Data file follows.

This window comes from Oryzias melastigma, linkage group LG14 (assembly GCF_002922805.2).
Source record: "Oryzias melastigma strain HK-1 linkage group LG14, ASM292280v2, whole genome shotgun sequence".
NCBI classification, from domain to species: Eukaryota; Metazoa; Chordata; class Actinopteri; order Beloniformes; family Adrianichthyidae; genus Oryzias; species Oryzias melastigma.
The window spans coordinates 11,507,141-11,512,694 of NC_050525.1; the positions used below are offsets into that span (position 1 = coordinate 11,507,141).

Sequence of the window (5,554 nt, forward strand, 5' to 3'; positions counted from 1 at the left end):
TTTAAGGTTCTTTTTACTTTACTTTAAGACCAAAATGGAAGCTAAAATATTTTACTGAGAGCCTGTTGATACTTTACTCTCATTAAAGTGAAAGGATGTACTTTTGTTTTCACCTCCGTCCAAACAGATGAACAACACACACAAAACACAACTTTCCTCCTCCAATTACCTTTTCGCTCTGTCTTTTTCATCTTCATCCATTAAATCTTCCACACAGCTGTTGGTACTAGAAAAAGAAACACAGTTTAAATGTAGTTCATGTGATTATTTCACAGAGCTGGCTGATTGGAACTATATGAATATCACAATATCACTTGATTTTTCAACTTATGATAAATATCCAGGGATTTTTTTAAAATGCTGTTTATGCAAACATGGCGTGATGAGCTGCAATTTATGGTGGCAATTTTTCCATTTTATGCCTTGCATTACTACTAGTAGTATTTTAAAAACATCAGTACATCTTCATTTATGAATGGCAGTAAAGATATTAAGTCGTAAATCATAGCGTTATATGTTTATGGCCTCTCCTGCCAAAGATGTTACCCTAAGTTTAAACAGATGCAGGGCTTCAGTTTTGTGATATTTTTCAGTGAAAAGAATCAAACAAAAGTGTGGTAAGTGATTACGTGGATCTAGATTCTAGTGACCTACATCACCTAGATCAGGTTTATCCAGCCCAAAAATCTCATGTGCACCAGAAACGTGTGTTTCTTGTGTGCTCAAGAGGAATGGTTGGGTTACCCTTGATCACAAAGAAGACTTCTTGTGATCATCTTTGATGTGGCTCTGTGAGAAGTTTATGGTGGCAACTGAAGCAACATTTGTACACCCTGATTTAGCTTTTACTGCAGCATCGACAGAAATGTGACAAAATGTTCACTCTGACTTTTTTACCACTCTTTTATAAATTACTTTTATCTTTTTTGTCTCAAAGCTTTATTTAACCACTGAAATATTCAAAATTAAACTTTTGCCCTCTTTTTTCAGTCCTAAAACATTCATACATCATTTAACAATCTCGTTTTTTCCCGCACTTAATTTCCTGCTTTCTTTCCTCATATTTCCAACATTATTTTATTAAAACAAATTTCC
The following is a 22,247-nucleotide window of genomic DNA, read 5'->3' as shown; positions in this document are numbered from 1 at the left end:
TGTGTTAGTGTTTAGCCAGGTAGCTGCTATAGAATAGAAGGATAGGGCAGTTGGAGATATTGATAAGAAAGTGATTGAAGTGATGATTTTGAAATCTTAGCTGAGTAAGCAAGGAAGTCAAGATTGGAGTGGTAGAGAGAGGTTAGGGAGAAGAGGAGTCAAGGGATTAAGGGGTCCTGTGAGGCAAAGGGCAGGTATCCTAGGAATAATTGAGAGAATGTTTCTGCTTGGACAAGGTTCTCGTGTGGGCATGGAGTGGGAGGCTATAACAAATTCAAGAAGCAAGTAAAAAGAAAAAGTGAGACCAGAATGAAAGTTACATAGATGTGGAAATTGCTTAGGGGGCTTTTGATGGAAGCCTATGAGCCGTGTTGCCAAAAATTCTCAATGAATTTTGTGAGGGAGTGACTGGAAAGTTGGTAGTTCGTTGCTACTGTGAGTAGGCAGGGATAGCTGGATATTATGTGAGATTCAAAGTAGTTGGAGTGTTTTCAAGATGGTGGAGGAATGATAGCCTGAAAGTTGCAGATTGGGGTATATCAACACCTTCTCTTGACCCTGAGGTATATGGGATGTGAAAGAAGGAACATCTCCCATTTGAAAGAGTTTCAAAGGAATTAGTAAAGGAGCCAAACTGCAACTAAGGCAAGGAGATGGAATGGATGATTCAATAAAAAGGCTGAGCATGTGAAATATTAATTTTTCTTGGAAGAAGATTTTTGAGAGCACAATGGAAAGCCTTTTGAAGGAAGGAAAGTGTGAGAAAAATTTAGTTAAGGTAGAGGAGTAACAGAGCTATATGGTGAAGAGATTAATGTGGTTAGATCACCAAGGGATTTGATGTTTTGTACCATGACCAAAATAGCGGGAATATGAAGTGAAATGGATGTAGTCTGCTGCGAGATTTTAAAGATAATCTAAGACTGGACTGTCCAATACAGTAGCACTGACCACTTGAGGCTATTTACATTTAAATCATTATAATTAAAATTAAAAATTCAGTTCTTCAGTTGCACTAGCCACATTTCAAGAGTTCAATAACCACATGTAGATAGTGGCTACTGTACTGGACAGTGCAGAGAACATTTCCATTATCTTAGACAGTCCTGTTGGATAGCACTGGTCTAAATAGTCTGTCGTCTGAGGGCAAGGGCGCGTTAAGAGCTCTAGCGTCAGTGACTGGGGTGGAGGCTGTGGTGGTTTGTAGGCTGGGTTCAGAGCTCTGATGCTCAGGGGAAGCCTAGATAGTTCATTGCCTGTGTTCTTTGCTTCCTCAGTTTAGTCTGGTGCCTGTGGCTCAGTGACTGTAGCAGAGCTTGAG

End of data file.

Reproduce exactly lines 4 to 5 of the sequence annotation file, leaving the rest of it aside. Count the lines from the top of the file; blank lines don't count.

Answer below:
The window spans coordinates 11,507,141-11,512,694 of NC_050525.1; the positions used below are offsets into that span (position 1 = coordinate 11,507,141).

Sequence of the window (5,554 nt, forward strand, 5' to 3'; positions counted from 1 at the left end):